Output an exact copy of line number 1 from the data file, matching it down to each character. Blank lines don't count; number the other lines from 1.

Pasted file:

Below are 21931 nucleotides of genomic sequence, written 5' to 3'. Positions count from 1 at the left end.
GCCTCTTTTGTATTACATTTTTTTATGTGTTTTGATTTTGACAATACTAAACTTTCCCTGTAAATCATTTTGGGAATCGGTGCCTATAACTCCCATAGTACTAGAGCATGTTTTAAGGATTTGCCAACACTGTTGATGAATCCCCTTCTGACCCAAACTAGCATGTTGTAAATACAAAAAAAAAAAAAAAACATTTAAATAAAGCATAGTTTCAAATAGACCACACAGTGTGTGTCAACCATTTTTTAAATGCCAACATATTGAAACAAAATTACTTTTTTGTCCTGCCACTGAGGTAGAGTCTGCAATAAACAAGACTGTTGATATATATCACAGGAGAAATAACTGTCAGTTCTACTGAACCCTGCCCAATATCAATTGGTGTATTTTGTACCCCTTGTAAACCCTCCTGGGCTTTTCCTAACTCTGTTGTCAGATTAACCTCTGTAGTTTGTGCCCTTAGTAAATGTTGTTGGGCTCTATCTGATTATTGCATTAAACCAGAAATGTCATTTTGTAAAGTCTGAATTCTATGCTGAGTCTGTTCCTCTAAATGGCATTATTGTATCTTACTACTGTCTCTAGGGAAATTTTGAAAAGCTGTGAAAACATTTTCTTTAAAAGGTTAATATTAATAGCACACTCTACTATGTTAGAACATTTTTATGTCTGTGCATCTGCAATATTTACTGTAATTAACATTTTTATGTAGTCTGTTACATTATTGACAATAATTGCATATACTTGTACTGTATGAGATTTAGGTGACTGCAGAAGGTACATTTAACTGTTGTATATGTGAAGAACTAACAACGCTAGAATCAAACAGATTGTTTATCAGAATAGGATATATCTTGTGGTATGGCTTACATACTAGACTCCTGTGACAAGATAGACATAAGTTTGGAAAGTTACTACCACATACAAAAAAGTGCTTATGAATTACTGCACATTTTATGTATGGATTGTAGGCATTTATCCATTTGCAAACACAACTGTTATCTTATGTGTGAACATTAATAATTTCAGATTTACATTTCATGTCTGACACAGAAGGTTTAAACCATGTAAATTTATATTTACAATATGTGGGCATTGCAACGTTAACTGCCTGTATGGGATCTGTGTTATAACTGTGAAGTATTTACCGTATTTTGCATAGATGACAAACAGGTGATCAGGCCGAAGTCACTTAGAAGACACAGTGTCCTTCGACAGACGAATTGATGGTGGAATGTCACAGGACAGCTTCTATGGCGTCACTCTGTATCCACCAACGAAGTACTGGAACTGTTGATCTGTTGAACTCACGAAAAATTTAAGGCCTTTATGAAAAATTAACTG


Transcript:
Below are 21931 nucleotides of genomic sequence, written 5' to 3'. Positions count from 1 at the left end.